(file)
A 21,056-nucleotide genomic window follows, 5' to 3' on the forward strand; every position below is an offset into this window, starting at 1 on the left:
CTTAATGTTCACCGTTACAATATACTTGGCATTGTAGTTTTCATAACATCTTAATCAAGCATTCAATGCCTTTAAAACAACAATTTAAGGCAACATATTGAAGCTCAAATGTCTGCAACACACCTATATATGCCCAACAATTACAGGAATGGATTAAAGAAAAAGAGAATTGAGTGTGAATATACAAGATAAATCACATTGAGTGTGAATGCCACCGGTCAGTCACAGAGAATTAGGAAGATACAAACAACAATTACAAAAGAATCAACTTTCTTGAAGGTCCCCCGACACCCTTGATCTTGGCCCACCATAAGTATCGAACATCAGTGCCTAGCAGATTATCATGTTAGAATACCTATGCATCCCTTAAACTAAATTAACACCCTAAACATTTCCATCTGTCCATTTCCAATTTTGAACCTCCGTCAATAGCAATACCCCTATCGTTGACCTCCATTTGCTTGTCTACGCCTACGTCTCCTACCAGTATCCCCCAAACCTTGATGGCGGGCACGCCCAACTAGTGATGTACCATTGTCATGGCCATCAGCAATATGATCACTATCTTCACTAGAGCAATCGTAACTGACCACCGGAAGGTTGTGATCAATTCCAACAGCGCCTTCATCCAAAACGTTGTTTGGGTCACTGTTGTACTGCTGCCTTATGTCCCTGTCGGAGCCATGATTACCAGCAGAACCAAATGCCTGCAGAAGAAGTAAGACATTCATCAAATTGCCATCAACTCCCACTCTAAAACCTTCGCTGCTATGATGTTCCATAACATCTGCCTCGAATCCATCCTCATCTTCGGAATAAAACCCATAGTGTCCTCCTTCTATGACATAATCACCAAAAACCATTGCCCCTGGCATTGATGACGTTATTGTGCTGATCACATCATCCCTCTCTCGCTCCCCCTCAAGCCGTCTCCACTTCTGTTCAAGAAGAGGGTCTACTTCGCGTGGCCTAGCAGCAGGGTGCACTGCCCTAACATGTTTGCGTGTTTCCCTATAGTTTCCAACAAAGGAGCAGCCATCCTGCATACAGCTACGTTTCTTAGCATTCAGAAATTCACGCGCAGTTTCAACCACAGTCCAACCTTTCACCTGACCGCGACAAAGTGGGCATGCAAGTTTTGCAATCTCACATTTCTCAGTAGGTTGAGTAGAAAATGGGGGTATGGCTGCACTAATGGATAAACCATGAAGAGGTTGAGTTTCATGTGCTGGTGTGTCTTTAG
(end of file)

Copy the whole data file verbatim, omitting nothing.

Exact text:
A 21,056-nucleotide genomic window follows, 5' to 3' on the forward strand; every position below is an offset into this window, starting at 1 on the left:
CTTAATGTTCACCGTTACAATATACTTGGCATTGTAGTTTTCATAACATCTTAATCAAGCATTCAATGCCTTTAAAACAACAATTTAAGGCAACATATTGAAGCTCAAATGTCTGCAACACACCTATATATGCCCAACAATTACAGGAATGGATTAAAGAAAAAGAGAATTGAGTGTGAATATACAAGATAAATCACATTGAGTGTGAATGCCACCGGTCAGTCACAGAGAATTAGGAAGATACAAACAACAATTACAAAAGAATCAACTTTCTTGAAGGTCCCCCGACACCCTTGATCTTGGCCCACCATAAGTATCGAACATCAGTGCCTAGCAGATTATCATGTTAGAATACCTATGCATCCCTTAAACTAAATTAACACCCTAAACATTTCCATCTGTCCATTTCCAATTTTGAACCTCCGTCAATAGCAATACCCCTATCGTTGACCTCCATTTGCTTGTCTACGCCTACGTCTCCTACCAGTATCCCCCAAACCTTGATGGCGGGCACGCCCAACTAGTGATGTACCATTGTCATGGCCATCAGCAATATGATCACTATCTTCACTAGAGCAATCGTAACTGACCACCGGAAGGTTGTGATCAATTCCAACAGCGCCTTCATCCAAAACGTTGTTTGGGTCACTGTTGTACTGCTGCCTTATGTCCCTGTCGGAGCCATGATTACCAGCAGAACCAAATGCCTGCAGAAGAAGTAAGACATTCATCAAATTGCCATCAACTCCCACTCTAAAACCTTCGCTGCTATGATGTTCCATAACATCTGCCTCGAATCCATCCTCATCTTCGGAATAAAACCCATAGTGTCCTCCTTCTATGACATAATCACCAAAAACCATTGCCCCTGGCATTGATGACGTTATTGTGCTGATCACATCATCCCTCTCTCGCTCCCCCTCAAGCCGTCTCCACTTCTGTTCAAGAAGAGGGTCTACTTCGCGTGGCCTAGCAGCAGGGTGCACTGCCCTAACATGTTTGCGTGTTTCCCTATAGTTTCCAACAAAGGAGCAGCCATCCTGCATACAGCTACGTTTCTTAGCATTCAGAAATTCACGCGCAGTTTCAACCACAGTCCAACCTTTCACCTGACCGCGACAAAGTGGGCATGCAAGTTTTGCAATCTCACATTTCTCAGTAGGTTGAGTAGAAAATGGGGGTATGGCTGCACTAATGGATAAACCATGAAGAGGTTGAGTTTCATGTGCTGGTGTGTCTTTAG